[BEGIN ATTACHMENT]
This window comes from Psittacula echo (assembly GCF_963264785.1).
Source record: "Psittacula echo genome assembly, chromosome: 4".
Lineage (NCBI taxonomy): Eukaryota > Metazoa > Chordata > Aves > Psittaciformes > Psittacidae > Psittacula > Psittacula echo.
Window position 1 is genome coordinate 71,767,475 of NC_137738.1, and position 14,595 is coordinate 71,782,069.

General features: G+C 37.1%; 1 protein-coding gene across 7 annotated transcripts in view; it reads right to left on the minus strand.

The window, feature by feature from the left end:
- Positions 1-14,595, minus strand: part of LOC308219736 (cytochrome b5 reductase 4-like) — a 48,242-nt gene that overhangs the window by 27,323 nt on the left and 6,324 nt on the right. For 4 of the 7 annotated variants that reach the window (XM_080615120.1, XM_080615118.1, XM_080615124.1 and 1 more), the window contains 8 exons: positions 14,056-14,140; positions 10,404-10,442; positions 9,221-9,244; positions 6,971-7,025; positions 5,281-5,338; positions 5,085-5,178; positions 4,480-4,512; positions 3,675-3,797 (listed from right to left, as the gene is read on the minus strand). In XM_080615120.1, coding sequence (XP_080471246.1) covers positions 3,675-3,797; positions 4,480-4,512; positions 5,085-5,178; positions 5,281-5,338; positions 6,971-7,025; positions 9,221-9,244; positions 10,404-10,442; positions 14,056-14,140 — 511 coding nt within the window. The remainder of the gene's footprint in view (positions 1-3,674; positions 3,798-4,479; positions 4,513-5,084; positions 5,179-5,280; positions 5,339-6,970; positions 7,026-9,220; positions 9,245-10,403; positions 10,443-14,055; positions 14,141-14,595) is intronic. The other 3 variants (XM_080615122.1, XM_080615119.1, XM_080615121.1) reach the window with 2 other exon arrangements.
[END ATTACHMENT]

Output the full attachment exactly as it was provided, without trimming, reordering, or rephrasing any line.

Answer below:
This window comes from Psittacula echo (assembly GCF_963264785.1).
Source record: "Psittacula echo genome assembly, chromosome: 4".
Lineage (NCBI taxonomy): Eukaryota > Metazoa > Chordata > Aves > Psittaciformes > Psittacidae > Psittacula > Psittacula echo.
Window position 1 is genome coordinate 71,767,475 of NC_137738.1, and position 14,595 is coordinate 71,782,069.

General features: G+C 37.1%; 1 protein-coding gene across 7 annotated transcripts in view; it reads right to left on the minus strand.

The window, feature by feature from the left end:
- Positions 1-14,595, minus strand: part of LOC308219736 (cytochrome b5 reductase 4-like) — a 48,242-nt gene that overhangs the window by 27,323 nt on the left and 6,324 nt on the right. For 4 of the 7 annotated variants that reach the window (XM_080615120.1, XM_080615118.1, XM_080615124.1 and 1 more), the window contains 8 exons: positions 14,056-14,140; positions 10,404-10,442; positions 9,221-9,244; positions 6,971-7,025; positions 5,281-5,338; positions 5,085-5,178; positions 4,480-4,512; positions 3,675-3,797 (listed from right to left, as the gene is read on the minus strand). In XM_080615120.1, coding sequence (XP_080471246.1) covers positions 3,675-3,797; positions 4,480-4,512; positions 5,085-5,178; positions 5,281-5,338; positions 6,971-7,025; positions 9,221-9,244; positions 10,404-10,442; positions 14,056-14,140 — 511 coding nt within the window. The remainder of the gene's footprint in view (positions 1-3,674; positions 3,798-4,479; positions 4,513-5,084; positions 5,179-5,280; positions 5,339-6,970; positions 7,026-9,220; positions 9,245-10,403; positions 10,443-14,055; positions 14,141-14,595) is intronic. The other 3 variants (XM_080615122.1, XM_080615119.1, XM_080615121.1) reach the window with 2 other exon arrangements.